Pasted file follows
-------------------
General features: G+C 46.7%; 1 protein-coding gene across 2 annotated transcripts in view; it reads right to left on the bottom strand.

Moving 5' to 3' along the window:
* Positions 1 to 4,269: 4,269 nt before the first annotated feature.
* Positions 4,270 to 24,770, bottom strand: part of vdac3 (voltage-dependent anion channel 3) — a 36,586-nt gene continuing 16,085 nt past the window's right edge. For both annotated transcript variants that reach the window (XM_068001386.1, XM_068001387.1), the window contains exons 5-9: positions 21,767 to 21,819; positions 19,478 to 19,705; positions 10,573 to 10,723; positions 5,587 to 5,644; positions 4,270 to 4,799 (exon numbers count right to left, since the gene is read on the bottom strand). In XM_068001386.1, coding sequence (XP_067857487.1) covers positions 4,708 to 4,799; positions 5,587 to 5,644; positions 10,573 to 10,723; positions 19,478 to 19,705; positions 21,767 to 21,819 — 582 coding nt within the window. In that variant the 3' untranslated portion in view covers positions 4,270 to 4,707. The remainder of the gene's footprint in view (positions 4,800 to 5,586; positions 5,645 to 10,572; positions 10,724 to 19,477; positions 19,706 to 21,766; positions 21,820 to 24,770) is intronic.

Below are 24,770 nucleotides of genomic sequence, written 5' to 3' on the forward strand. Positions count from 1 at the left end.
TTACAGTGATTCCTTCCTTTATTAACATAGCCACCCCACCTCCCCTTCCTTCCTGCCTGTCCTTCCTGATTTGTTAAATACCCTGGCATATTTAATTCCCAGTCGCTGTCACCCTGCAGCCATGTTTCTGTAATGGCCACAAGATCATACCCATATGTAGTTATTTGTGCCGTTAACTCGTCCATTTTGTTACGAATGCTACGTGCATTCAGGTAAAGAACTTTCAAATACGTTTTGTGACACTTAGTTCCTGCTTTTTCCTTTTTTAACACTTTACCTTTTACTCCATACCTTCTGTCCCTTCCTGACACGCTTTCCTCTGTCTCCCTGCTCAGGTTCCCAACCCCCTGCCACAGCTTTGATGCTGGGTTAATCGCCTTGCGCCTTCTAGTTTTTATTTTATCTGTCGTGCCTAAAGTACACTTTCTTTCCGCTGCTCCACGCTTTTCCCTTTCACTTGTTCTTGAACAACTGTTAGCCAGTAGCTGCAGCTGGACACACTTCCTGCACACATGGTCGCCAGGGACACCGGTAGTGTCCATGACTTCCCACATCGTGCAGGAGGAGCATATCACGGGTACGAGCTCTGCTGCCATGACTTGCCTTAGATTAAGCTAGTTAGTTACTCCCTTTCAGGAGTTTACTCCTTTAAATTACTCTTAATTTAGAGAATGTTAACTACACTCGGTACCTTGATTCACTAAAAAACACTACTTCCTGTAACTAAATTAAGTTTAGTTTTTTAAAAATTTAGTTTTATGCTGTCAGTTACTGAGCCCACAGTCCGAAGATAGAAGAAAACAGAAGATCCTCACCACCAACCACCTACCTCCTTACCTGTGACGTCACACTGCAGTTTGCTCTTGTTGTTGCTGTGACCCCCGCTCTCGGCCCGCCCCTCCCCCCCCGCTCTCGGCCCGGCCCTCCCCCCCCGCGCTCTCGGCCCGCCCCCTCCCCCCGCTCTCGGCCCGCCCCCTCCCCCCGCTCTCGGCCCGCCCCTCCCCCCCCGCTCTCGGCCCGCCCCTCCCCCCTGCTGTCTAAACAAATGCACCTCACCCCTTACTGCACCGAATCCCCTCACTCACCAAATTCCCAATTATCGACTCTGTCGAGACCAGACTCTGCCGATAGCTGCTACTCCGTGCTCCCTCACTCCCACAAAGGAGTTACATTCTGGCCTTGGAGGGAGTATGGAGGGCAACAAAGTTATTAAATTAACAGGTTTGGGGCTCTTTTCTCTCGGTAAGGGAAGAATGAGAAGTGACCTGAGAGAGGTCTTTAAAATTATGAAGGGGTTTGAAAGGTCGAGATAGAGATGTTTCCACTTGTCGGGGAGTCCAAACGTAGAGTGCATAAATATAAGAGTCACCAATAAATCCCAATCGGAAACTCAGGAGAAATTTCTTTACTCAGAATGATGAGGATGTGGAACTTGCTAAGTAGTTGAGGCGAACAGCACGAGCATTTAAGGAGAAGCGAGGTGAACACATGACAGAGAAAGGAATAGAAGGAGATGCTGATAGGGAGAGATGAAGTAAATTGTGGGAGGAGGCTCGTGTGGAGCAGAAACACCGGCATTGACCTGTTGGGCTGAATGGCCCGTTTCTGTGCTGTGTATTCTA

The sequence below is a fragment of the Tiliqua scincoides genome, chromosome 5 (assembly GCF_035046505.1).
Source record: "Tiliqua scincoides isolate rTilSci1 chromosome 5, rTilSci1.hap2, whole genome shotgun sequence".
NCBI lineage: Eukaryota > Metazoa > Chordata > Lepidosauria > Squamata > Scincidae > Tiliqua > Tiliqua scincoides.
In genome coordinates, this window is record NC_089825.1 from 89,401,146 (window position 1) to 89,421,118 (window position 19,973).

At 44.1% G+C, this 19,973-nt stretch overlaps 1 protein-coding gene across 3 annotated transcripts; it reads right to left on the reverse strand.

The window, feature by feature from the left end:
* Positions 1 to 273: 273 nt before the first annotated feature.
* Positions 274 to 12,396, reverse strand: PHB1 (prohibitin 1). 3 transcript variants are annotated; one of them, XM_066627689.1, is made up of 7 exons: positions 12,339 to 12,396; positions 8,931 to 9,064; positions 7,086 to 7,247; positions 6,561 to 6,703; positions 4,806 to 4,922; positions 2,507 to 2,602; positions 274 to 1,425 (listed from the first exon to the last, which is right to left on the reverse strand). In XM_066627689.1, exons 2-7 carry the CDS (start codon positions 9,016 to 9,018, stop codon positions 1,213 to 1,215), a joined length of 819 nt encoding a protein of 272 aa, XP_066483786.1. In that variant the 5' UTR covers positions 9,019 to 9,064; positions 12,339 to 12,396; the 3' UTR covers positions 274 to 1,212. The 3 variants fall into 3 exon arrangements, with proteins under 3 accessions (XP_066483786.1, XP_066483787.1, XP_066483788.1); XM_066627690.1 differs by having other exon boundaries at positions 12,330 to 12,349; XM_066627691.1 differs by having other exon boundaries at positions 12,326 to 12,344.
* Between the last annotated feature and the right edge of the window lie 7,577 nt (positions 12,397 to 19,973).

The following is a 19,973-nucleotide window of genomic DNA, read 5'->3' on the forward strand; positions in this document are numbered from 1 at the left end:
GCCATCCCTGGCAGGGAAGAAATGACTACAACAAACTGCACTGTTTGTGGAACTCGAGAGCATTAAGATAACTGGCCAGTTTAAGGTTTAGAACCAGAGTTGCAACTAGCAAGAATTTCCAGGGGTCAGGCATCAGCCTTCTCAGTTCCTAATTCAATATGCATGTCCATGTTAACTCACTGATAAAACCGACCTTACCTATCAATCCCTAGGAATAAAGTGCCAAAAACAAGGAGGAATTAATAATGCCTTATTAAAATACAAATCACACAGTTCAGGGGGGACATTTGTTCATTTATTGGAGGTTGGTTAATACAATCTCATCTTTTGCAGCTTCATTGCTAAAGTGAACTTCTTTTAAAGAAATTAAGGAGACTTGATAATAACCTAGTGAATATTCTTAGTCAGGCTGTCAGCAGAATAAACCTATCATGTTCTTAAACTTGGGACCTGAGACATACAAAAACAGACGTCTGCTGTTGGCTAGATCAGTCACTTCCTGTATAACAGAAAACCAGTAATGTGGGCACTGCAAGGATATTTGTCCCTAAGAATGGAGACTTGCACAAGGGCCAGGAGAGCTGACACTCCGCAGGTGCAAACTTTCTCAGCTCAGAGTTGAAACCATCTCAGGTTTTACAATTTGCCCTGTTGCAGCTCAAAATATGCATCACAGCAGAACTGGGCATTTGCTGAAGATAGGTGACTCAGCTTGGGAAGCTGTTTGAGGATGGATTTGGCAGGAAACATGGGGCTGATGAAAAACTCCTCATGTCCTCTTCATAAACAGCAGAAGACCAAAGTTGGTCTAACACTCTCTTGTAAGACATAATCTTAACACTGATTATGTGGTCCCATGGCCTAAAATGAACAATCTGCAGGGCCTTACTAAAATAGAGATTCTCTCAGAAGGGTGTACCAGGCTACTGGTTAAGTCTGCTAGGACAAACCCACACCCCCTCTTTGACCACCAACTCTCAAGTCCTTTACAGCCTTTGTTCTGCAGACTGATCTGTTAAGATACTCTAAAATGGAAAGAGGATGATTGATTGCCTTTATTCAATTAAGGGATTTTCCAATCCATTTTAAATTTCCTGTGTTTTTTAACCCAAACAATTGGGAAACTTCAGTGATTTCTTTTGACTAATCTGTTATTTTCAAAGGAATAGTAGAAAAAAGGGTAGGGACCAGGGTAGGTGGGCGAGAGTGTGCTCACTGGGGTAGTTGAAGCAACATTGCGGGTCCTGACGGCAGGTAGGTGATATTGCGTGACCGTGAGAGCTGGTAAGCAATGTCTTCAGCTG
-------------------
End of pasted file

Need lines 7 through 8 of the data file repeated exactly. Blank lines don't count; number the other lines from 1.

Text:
The sequence below is a fragment of the Tiliqua scincoides genome, chromosome 5 (assembly GCF_035046505.1).
Source record: "Tiliqua scincoides isolate rTilSci1 chromosome 5, rTilSci1.hap2, whole genome shotgun sequence".